Despite what our children claim, I cannot remember the day I was born. However, I do recall the ride home from Ritch-Leaphart Hospital. My undertaker dad was behind the wheel of the 1947 black Cadillac hearse that doubled as an ambulance for Harrison Funeral Home. In the back, I was nestled on a feather pillow—stuffed into a starched white cotton pillowcase—inside a chocolate-brown wire basket. Mother was sitting beside me, cooing to her second-born.
You may doubt that recollection, but you can bank on these:
If the lights were turned on at First Baptist Church, Big Dink and Margie had my sisters and me scrubbed up and ready. My first memory was holding their hands, walking up the wooden steps of the sanctuary, which once sat on Macon Street, across from SunTrust Bank. In those days, the bus station anchored the corner of Macon and Plum streets.
The early 1950s buzz was that the church was moving across the railroad tracks. Weathered clapboard was being traded for a massive brick structure that snugged up to Plum Street on Brunswick Street. And one by one, over the years, the Albritton, Tyson, Kicklighter, Bennett and Littlefield houses, along with several more, were taken down for expansion.
Hanging in our house is a picture of the Jordan River that stirs flashbacks to 1957. The sanctuary is now a fellowship hall, but I can mark—with chalk—the spot where I was sitting that May Sunday when Don Surrency played “Just as I Am” on the organ. The Rev. Floyd Jenkins stood down front, beckoning new believers—young and old—“to accept Jesus Christ as their personal savior” and join the church. Startling my pay-rents, as Brother Jenkins called them, I slid out of the pew and made that walk down the maroon-carpeted aisle. I was 9 years old, but I am getting ahead of myself.
Right after Miller Mikell, circa 1953, had painted the River Jordan scene in the new church’s baptistery, I was mesmerized by the baptisms that took place up behind the choir loft. In his flowing white robe, Brother Jenkins would walk into the bathtub-clear water. As he extended his hands, a person would descend the steps on the left and wade toward the preacher.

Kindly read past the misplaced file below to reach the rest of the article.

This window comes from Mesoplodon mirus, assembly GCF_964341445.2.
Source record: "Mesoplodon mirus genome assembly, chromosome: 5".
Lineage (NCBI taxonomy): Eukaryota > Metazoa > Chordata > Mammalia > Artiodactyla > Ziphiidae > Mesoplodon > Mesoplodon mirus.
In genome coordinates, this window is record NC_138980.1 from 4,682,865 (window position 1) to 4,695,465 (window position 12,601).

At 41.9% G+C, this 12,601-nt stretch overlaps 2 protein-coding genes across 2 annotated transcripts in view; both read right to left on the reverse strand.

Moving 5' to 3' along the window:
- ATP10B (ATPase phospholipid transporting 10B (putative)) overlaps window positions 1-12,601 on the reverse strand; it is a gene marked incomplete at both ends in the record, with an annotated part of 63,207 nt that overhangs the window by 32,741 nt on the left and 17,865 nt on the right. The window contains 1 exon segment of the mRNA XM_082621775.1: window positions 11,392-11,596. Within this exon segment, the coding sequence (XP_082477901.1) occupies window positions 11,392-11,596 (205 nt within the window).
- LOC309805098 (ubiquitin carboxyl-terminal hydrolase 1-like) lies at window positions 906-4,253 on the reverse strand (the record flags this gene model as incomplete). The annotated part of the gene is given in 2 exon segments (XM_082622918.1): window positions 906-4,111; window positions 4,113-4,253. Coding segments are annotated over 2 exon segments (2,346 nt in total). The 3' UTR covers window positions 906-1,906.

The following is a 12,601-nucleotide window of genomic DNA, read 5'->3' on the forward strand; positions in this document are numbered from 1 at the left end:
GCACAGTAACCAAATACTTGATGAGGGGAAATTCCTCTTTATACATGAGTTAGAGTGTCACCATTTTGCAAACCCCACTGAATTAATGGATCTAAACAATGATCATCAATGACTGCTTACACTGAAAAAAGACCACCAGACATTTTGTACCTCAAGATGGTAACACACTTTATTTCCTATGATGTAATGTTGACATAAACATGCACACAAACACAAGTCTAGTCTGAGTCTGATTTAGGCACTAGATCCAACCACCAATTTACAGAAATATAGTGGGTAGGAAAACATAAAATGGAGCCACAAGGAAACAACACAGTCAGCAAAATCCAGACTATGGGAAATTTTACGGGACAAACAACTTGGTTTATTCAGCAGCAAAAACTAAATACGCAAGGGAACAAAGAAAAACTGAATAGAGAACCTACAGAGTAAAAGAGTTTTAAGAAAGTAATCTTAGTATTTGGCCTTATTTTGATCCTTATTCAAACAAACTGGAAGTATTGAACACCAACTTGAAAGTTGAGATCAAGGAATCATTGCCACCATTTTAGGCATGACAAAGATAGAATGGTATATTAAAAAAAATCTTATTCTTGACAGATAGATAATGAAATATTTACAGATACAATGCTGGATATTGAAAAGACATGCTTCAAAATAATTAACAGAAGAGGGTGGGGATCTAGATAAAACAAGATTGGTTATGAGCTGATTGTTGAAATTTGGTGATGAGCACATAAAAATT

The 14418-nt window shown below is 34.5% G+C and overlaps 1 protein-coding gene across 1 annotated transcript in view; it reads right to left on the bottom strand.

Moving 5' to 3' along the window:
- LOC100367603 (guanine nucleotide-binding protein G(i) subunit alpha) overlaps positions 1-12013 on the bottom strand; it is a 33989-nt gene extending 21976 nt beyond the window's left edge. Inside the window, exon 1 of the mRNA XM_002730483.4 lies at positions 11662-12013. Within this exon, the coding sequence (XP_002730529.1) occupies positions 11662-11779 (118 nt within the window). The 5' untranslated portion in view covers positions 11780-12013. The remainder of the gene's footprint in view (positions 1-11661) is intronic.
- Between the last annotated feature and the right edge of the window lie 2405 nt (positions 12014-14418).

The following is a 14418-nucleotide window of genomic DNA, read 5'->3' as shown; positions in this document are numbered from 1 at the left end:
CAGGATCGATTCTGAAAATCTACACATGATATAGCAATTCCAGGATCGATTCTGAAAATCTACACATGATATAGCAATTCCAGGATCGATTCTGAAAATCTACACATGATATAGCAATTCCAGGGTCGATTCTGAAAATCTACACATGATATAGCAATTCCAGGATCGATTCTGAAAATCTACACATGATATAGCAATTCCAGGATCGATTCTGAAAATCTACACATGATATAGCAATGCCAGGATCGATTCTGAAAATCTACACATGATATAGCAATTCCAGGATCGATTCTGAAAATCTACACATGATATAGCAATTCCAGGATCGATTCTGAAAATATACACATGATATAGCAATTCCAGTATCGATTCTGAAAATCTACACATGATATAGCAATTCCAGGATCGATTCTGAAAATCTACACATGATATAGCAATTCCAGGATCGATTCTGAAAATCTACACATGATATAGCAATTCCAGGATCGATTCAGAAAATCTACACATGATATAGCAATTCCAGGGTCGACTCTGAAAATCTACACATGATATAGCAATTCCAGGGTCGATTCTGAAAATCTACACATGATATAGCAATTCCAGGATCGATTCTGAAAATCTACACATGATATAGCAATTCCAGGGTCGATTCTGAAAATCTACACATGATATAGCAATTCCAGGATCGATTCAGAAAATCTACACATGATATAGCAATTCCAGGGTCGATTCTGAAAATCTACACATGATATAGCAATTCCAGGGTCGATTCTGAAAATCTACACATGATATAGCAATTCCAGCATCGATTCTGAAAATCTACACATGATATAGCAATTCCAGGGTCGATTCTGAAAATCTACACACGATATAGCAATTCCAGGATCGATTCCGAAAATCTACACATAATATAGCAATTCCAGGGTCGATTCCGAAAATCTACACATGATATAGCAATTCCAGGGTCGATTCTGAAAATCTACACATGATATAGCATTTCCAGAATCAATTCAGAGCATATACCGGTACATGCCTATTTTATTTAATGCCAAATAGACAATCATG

Following a few words that I didn’t understand at the time, Brother Jenkins would gently tilt the person backwards for immersion. When the last person was baptized, he’d face the audience, bow his head and lift a prayer. Probably with one 5-year-old eye peeping, I studied the lush riverbank. And when the reverend started his noisy, water-dripping ascent of the steps, I leaned over to Mother and whispered, “When I get baptized, I think I’ll just swim up the river.”
But when that day did come, I had already sneaked upstairs to discover the river was just a painting on the wall. I wasn’t disappointed, because standing on the steps ahead of me—waiting to be baptized—was my football idol, Len Hauss, future All-Pro center of the Washington Redskins.
In our piano bench is a blue, dog-eared 1936 Baptist Hymnal. Just turning the pages floods my soul with memories. And just like that how-does-a-river-flow-into-a-church mystery, as a naïve lad, I wondered, “How do they get Mrs. W.Y. Smith—in her wheelchair—up in that steeple on Sunday nights?”
A Sunday-evening service tradition was walking outside and hearing her angelic voice waft into the night. In time, I’d learn about microphones, wires and speakers. But in the meantime, I just imagined another biblical Moses-parted-the-Red Sea miracle.
The more God has His way with the color of my hair, I catch myself humming words from that old-timey hymn: “Precious memories, how they linger.”